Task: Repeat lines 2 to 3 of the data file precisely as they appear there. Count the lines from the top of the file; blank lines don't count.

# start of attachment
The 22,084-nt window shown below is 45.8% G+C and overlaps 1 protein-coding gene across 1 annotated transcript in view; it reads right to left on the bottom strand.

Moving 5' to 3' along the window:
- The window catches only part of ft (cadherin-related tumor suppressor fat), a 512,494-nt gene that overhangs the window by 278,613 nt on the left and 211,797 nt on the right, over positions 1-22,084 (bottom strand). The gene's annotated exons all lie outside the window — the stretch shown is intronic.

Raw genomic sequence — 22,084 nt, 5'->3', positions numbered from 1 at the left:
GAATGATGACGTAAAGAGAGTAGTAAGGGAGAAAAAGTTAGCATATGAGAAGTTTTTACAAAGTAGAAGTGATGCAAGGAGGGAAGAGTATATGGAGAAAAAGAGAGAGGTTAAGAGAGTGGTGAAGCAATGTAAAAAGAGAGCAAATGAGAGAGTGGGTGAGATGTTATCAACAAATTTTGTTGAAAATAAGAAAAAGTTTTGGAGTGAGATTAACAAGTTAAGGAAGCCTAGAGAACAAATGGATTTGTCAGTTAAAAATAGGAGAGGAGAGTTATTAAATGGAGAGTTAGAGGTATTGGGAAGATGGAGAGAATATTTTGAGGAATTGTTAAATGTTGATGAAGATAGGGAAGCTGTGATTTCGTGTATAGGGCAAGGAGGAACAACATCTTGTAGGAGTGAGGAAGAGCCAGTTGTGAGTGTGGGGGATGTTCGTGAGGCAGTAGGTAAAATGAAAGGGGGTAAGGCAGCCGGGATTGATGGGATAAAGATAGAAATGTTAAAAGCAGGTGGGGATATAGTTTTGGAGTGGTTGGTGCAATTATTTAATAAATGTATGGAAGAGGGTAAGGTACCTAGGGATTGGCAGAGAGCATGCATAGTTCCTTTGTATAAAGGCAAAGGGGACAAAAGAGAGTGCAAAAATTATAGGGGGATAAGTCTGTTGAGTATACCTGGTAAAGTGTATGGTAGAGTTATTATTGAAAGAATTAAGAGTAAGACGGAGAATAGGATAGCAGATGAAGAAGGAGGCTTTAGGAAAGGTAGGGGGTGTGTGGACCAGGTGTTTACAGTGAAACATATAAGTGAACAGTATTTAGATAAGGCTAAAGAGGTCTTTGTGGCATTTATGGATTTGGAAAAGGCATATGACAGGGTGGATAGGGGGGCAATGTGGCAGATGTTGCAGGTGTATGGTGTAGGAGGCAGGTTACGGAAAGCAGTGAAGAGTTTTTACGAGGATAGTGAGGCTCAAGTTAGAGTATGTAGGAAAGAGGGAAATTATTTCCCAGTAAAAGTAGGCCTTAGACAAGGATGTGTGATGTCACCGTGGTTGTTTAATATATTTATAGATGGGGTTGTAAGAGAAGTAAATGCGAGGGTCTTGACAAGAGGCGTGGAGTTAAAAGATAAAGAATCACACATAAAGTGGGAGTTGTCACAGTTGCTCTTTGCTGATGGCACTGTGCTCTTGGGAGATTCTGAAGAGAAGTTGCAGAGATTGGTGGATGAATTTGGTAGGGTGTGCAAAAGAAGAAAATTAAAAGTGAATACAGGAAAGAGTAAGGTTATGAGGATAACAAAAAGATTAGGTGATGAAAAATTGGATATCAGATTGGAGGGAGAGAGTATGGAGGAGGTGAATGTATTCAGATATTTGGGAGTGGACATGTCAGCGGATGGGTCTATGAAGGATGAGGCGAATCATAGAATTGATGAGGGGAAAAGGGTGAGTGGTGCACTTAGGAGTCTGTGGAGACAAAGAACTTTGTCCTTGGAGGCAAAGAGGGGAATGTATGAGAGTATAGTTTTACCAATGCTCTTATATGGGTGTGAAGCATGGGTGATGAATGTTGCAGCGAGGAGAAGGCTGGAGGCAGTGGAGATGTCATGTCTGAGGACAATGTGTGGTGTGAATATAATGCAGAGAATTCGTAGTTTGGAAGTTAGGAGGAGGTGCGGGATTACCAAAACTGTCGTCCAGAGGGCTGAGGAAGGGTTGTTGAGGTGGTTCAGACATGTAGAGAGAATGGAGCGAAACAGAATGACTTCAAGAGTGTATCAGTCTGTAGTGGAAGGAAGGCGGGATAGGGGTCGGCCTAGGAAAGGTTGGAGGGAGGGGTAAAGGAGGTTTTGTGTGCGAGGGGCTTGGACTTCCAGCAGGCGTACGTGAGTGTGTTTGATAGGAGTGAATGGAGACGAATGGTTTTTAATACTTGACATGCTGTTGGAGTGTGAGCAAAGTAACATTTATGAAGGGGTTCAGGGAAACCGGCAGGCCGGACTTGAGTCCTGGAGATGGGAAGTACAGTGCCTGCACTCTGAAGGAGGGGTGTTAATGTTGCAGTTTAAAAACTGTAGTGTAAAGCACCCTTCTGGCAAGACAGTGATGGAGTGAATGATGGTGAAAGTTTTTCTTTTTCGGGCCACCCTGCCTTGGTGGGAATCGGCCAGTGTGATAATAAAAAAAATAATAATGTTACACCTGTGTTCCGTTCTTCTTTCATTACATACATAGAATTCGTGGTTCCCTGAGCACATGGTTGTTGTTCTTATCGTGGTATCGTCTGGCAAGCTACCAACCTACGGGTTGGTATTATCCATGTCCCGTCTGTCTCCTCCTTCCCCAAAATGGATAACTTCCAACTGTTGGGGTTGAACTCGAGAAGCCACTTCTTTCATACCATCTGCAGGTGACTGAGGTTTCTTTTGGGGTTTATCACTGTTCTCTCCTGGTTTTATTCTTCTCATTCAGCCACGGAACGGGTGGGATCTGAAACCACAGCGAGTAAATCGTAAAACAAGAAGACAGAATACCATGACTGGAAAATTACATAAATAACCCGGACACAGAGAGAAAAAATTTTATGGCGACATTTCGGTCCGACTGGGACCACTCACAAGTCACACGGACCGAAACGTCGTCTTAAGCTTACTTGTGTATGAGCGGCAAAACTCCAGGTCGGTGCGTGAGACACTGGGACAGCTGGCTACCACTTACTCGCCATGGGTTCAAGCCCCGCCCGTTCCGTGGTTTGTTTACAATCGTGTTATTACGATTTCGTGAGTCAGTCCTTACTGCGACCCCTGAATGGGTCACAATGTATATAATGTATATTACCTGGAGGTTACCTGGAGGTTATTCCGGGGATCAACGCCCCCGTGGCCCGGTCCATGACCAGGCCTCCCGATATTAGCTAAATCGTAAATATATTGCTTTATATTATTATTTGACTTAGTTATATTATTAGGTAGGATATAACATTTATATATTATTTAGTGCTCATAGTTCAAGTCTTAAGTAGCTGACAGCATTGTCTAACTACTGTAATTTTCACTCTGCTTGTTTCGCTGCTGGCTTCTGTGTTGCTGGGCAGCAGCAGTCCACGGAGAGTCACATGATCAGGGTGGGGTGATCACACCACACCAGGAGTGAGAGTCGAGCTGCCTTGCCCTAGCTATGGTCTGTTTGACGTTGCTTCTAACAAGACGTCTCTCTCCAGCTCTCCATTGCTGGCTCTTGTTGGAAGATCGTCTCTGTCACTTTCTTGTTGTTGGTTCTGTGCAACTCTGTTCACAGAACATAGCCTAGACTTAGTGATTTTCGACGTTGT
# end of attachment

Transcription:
Moving 5' to 3' along the window:
- The window catches only part of ft (cadherin-related tumor suppressor fat), a 512,494-nt gene that overhangs the window by 278,613 nt on the left and 211,797 nt on the right, over positions 1-22,084 (bottom strand). The gene's annotated exons all lie outside the window — the stretch shown is intronic.